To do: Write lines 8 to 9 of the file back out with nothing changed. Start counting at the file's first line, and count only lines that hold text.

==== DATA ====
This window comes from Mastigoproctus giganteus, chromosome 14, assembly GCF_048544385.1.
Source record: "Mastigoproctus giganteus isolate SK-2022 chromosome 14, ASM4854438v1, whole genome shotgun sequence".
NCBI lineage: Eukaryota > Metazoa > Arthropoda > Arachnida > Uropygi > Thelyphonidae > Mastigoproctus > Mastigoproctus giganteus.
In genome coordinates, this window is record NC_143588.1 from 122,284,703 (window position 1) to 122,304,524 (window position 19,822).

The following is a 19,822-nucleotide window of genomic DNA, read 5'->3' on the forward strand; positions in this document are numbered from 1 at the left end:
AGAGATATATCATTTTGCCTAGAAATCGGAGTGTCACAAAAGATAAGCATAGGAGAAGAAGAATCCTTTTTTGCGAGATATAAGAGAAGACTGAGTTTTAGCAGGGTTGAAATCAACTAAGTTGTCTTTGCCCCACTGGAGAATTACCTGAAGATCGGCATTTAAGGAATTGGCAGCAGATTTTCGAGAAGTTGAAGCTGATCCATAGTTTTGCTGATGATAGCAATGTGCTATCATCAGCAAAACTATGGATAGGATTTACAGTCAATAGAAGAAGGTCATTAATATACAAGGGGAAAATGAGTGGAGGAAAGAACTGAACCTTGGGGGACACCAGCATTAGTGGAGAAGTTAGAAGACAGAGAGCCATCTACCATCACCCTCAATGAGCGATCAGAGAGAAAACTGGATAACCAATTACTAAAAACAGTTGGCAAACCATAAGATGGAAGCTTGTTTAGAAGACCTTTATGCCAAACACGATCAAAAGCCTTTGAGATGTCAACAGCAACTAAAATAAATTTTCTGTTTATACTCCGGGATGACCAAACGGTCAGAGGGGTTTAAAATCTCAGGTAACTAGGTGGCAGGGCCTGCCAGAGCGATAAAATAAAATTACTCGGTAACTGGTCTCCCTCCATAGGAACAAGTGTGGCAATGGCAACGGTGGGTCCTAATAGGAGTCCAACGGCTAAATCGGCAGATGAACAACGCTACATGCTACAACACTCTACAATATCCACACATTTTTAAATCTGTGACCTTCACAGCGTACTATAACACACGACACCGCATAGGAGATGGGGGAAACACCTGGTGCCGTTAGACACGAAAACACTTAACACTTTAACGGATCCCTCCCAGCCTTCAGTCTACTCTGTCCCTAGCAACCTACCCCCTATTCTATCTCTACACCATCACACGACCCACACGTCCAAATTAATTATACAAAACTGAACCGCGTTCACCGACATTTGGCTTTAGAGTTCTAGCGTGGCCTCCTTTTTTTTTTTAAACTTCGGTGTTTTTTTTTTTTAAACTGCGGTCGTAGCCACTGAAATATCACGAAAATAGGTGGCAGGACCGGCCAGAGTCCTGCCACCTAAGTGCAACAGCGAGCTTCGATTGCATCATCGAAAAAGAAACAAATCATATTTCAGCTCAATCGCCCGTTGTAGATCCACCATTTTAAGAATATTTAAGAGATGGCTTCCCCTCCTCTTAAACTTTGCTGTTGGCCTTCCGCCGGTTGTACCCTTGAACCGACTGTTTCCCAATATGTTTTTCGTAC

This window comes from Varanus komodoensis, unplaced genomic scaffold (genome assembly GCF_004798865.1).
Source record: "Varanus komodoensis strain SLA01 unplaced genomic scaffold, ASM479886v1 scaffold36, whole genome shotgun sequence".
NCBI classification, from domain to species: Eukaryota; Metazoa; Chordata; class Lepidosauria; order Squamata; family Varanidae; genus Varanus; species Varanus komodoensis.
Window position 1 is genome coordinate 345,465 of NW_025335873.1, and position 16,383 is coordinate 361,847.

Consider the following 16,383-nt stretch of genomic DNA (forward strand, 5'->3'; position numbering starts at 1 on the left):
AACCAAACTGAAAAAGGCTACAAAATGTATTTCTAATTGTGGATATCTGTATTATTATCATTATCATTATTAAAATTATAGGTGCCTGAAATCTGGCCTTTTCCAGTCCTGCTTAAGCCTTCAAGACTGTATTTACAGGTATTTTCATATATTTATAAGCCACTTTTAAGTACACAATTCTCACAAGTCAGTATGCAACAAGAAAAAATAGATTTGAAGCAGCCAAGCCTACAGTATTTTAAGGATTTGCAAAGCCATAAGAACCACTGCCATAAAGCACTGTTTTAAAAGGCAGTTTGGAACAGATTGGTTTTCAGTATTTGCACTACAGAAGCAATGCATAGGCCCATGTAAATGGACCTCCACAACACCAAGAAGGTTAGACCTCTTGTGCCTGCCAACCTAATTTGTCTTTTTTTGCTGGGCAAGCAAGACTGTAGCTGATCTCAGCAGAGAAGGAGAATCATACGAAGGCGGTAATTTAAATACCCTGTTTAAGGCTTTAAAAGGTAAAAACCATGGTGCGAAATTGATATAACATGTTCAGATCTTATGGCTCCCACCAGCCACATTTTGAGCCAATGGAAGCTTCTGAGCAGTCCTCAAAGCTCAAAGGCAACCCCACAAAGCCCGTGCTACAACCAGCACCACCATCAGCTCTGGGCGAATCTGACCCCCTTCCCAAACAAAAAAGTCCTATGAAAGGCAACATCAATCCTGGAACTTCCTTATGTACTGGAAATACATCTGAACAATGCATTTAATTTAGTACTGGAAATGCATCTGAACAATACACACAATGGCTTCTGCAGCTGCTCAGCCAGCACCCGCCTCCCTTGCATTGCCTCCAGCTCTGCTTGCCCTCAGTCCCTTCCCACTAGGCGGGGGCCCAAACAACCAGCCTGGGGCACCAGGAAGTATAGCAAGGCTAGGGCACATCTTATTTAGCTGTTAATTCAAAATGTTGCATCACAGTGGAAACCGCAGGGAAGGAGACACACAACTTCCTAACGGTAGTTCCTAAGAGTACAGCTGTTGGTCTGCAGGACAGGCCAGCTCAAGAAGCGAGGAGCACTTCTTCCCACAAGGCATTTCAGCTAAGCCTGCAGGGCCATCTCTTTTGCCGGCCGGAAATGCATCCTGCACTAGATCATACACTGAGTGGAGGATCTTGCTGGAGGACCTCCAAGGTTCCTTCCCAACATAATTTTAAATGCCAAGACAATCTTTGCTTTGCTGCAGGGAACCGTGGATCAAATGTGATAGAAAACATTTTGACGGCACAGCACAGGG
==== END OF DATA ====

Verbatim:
Source record: "Varanus komodoensis strain SLA01 unplaced genomic scaffold, ASM479886v1 scaffold36, whole genome shotgun sequence".
NCBI classification, from domain to species: Eukaryota; Metazoa; Chordata; class Lepidosauria; order Squamata; family Varanidae; genus Varanus; species Varanus komodoensis.